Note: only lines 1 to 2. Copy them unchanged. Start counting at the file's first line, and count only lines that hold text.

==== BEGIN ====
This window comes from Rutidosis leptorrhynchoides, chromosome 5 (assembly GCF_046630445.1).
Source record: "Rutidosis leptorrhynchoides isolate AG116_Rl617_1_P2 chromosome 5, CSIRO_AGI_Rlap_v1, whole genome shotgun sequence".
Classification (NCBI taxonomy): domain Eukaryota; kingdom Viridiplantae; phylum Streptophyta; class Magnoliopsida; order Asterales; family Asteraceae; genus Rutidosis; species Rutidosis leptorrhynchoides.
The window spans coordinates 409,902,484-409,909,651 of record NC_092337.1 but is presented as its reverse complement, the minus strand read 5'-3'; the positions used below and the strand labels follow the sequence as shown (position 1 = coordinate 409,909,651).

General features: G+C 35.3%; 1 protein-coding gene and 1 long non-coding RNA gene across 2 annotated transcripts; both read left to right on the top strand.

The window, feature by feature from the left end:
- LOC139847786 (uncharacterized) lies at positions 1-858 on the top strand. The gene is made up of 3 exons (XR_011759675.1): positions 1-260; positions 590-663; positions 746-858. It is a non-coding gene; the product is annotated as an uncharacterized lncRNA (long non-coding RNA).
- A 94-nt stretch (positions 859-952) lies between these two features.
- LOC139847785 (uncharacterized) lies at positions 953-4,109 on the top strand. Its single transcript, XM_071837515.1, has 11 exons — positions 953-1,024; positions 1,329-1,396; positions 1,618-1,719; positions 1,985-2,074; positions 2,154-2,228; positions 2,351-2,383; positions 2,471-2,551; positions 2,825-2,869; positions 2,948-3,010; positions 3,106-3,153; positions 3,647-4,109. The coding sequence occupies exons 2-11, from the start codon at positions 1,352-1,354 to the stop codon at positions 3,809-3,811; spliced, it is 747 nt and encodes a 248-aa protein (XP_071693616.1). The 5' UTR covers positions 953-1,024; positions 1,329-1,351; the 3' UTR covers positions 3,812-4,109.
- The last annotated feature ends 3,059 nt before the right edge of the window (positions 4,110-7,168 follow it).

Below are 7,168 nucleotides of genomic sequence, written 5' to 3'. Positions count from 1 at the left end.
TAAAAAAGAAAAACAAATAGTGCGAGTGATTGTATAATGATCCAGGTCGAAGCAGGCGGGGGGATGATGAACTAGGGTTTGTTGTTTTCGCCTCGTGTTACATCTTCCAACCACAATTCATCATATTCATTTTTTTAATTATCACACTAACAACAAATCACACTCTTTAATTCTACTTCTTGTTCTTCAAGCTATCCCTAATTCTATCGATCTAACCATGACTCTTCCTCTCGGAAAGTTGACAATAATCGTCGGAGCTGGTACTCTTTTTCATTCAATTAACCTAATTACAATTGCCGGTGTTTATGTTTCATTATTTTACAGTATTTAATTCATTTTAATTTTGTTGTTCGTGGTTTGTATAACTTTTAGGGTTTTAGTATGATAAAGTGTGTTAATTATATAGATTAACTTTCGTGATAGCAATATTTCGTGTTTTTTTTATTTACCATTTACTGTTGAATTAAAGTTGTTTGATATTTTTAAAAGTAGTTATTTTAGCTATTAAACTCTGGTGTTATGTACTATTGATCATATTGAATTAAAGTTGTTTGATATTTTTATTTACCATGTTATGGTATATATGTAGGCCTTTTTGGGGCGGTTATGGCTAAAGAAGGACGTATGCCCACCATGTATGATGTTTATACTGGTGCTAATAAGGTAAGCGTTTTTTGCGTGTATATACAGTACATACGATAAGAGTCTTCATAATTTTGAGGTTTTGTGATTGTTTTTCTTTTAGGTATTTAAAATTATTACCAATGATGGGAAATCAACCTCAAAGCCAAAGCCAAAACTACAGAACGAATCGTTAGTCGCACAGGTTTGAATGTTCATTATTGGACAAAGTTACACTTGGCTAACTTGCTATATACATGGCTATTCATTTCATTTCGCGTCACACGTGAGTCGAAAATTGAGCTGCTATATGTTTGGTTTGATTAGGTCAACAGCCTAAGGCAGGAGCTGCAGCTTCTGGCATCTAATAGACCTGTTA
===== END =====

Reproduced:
This window comes from Rutidosis leptorrhynchoides, chromosome 5 (assembly GCF_046630445.1).
Source record: "Rutidosis leptorrhynchoides isolate AG116_Rl617_1_P2 chromosome 5, CSIRO_AGI_Rlap_v1, whole genome shotgun sequence".